Anterior Cruciate Ligament (ACL) Rupture/ Deficiency

Keywords: Anterior Cruciate Repair, Mechanism of Injury, Physiotherapy, Special tests, Differential Diagnosis, ACL Repair, ACL Exercises and treatment.

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Clinically Relevant Anatomy

A torn ACL is an injury or tear to the anterior cruciate ligament (ACL). The ACL is one of the four main stabilising ligaments of the knee, the others being the Posterior Cruciate Ligament (PCL), Medial Collateral Ligament (MCL) and Lateral Collateral Ligament (LCL). The ACL attaches to the knee end of the Femur (thigh bone), at the  back of the joint (posterior)and passes down through the knee joint to the front (anterior) of the flat upper surface of the Tibia (shin bone)

It passes across the knee joint in a diagonal direction and with the PCL passing in the opposite direction, forms a cross shape, hence the name cruciate ligaments.

The role of the Anterior Cruciate Ligament is to prevent forward movement of the Tibia from underneath the femur. The Posterior Cruciate Ligament prevents movement of the Tibia in a backwards direction. Together these two ligaments are vitally important to the stability of the knee joint, especially in contact sports and those that involve fast changes in direction and twisting and pivoting movements. Therefore a torn ACL has serious implications for the stability and function of the knee joint.


Anterior cruciate ligament injuries are more frequent in females with between 2 and 8 times more females suffering a rupture than males, depending on the sport involved and the literature reviewed. The reason for this is as yet unknown, however areas of current research include anatomical differences; the effect of oestrogen on the ACL and differences in muscle balance in males and females.

Mechanism of Injury: A torn ACL or acl injury is a relatively common knee injury amongst sports people. A torn ACL usually occurs through a twisting force being applied to the knee whilst the foot is firmly planted on the ground or upon landing. A torn ACL can also result from a direct blow to the knee, usually the outside, as may occur during a football or rugby tackle. This injury is sometimes seen in combination with a medial meniscus tear and MCL injury, which is termed O’Donohue’s triad.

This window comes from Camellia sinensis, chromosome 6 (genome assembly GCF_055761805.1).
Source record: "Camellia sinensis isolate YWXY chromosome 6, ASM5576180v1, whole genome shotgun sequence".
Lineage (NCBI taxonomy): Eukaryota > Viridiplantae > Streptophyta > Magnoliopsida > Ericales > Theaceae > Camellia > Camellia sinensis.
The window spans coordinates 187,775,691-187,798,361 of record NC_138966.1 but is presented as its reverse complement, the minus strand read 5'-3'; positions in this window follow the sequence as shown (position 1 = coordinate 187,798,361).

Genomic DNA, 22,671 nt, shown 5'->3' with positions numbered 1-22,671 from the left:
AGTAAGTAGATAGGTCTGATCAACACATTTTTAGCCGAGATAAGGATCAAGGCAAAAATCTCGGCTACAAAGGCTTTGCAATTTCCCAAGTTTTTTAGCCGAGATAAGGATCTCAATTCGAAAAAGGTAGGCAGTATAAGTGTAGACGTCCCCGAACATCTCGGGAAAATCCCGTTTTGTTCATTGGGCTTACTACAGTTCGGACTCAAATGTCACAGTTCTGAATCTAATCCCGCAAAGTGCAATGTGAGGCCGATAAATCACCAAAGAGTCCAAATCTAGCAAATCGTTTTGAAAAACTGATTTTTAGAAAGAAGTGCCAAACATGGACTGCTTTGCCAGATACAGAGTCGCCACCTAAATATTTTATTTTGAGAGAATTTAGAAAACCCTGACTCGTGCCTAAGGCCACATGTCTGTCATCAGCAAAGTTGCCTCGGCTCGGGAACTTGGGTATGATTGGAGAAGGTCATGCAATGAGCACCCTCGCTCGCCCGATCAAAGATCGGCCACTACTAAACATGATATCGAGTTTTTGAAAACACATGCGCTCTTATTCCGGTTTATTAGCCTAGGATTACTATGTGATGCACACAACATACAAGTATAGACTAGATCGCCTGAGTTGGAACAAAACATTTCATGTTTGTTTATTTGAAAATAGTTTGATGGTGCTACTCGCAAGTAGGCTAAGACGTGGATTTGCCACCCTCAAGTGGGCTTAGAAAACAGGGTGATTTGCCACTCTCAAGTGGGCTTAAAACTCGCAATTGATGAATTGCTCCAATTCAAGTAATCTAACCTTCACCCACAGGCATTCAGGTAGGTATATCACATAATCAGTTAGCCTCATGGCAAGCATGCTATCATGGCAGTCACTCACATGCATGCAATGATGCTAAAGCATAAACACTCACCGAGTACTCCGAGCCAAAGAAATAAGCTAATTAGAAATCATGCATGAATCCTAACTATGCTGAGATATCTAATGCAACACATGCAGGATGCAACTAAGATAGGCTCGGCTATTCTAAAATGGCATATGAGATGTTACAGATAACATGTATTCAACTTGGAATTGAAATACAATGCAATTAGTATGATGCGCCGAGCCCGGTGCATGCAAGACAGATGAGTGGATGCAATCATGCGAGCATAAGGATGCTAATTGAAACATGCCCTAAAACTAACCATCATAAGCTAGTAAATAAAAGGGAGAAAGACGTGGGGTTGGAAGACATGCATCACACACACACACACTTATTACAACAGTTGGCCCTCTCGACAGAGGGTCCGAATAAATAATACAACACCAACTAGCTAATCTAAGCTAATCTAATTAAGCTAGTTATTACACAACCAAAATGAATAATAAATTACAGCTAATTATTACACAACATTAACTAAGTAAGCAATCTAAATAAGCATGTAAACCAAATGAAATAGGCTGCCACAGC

Characteristics/Clinical presentation

  • There may be an audible pop or crack at the time of injury
  • A feeling of initial instability, may be masked later by extensive swelling.
  • A torn ACL is extremely painful, in particular immediately after sustaining the injury.
  • Swelling of the knee, usually immediate and extensive, but can be minimal or delayed.
  • Restricted movement, especially an inability to fully straighten the leg
  • Possible widespread mild tenderness
  • Positive signs in the anterior drawer test and Lachman’s test (see assessment).
  • Tenderness at the medial side of the joint which may indicate cartilage injury.

Quick Diagnosis

History/ Symptoms

  • H/o valgus or hyperextension force to knee if contact injury.
  • Sharp change in direction in non contact injury.
  • H/o audible ‘pop’
  • H/o a quick stop, landing with knee fully extended
  • Severe effusion within 4-6 hours.

Objective findings
  • Joint effusion
  • Rarely isolated injury. look for meniscal injury.
  • Positive anterior instability tests.
  • unable to weight bear if knee slightly flexed.


General Advice for a patient

  • Immediately stop play or competition
  • Apply relative rest, compression and elevation.
  • Seek medical attention as soon as possible.


Health professional and Physiotherapy management.

Surgical Management

  • Surgery involves either repairing or reconstructing the torn ACL. With a repair, the exisiting damaged ligament is sutured (stitched) if the tear is in the middle. If the ligament has detached from the bone (avulsed) then the bony fragment is reattached.
  • Surgical reconstruction of the torn ACL is performed using either an extraarticular technique (taking a structure that lies outside the joint capsule such as a portion of the hamstring tendon) or an intraarticular technique (using a structure from within the knee such as part of the patellar tendon) which will replace the anterior cruciate ligament.


When is Surgery Required?

  • Surgery is performed more often than not following Anterior Cruciate ligament tears
  • The decision on whether to operate is based on a number of factors, including the athletes age; lifestyle; sporting involvement; occupation; degree of knee instability and any other associated injuries
  • Older people who are less active and perhaps injured their ACL following a fall as opposed to during sport would be unlikely to undergo surgery
  • A younger, fit person who regularly plays sport and would be more likely to adhere to a complex rehabilitation program is very likely to be offered surgery


How long will the athlete with a torn ACL be out of action?

  • This largely depends on your surgeon or physiotherapists approach to rehabilitation. Some therapists advocate an accelerated rehabilitation programme returning the athlete to full competition within 6 months, others prefer a 9 month rehabilitation period.
ACL repair patella graft

ACL repair Hamstring Graft (More commonly used)

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